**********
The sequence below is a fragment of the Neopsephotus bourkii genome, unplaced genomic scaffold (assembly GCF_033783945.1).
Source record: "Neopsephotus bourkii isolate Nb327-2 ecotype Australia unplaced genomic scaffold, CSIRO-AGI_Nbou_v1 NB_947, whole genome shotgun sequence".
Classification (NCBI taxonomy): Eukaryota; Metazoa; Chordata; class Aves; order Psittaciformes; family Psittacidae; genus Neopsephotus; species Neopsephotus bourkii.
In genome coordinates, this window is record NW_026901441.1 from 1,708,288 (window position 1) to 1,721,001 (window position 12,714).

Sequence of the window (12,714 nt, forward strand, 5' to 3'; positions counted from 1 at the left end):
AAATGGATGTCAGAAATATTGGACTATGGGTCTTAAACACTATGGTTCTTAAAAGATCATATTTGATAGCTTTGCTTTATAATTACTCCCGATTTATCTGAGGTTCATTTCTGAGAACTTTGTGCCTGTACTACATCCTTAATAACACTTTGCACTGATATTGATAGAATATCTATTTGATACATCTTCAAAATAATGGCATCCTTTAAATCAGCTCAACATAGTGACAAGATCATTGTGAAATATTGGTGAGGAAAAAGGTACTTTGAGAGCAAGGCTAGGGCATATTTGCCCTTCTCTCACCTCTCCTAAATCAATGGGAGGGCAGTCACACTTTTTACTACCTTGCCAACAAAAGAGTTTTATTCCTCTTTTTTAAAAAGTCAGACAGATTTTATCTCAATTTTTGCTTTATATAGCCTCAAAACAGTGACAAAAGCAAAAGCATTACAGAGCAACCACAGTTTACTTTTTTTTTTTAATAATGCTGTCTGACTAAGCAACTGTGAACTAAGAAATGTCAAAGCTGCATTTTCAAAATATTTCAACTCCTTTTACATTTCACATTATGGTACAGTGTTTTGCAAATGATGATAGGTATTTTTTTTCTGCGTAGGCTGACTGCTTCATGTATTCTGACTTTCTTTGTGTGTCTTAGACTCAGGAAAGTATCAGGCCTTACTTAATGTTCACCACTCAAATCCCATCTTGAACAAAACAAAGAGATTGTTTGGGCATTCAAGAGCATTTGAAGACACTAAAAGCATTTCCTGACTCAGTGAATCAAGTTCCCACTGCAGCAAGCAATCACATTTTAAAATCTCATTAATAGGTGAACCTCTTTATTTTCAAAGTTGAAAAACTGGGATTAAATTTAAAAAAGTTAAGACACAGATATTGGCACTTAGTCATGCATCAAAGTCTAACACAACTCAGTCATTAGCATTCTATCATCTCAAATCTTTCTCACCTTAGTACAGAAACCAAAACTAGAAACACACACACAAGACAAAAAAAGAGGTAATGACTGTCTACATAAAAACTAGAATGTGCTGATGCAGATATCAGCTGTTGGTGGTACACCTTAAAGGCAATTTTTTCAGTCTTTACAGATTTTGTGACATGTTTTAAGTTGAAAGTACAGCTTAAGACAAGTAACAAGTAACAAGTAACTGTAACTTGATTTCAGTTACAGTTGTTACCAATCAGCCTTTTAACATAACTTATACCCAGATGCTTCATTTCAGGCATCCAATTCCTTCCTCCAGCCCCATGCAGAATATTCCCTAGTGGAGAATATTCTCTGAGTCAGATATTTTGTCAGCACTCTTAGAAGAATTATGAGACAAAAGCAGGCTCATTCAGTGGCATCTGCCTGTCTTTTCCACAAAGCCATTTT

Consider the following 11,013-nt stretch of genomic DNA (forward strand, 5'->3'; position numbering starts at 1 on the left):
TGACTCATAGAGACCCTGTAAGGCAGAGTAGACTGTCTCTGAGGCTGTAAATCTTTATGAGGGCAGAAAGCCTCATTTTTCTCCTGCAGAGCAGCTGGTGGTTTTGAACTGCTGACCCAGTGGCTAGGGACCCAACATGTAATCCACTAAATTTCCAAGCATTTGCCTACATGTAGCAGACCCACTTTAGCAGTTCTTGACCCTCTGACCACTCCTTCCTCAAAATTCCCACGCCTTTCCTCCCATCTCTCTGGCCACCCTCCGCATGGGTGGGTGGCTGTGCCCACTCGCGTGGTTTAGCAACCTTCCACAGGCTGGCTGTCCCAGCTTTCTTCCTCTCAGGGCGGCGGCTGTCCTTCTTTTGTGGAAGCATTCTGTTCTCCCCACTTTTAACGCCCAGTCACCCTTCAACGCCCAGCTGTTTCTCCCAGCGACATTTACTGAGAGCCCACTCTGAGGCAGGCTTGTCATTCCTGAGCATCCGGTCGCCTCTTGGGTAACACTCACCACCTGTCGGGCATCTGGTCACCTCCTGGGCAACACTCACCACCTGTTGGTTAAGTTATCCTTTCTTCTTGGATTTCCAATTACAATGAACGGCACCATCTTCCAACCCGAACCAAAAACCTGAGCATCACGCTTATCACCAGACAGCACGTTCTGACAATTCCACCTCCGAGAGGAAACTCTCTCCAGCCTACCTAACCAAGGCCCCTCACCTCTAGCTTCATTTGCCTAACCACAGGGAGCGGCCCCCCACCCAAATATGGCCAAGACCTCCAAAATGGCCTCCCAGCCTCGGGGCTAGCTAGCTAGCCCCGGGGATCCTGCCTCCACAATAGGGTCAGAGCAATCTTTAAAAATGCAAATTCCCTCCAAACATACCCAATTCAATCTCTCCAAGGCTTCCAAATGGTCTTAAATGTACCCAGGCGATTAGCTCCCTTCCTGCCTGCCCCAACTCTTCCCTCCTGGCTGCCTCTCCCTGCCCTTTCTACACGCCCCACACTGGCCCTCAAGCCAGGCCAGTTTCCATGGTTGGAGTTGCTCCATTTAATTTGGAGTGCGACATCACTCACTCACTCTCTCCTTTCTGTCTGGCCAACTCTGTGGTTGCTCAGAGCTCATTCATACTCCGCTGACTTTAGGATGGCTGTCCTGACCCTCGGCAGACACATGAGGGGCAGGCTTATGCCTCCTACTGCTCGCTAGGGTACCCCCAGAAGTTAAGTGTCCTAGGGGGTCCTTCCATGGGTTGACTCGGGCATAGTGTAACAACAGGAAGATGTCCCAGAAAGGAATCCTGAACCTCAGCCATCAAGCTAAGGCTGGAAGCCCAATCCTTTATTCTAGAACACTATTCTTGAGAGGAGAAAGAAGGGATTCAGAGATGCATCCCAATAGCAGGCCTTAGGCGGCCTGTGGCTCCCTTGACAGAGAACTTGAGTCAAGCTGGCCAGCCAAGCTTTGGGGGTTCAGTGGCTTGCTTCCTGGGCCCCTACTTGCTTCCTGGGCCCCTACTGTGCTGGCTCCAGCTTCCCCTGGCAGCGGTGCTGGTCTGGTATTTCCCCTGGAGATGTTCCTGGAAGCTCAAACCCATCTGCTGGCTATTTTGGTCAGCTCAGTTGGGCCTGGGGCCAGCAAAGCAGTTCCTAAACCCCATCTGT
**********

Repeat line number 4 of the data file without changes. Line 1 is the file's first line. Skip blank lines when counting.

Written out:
In genome coordinates, this window is record NW_026901441.1 from 1,708,288 (window position 1) to 1,721,001 (window position 12,714).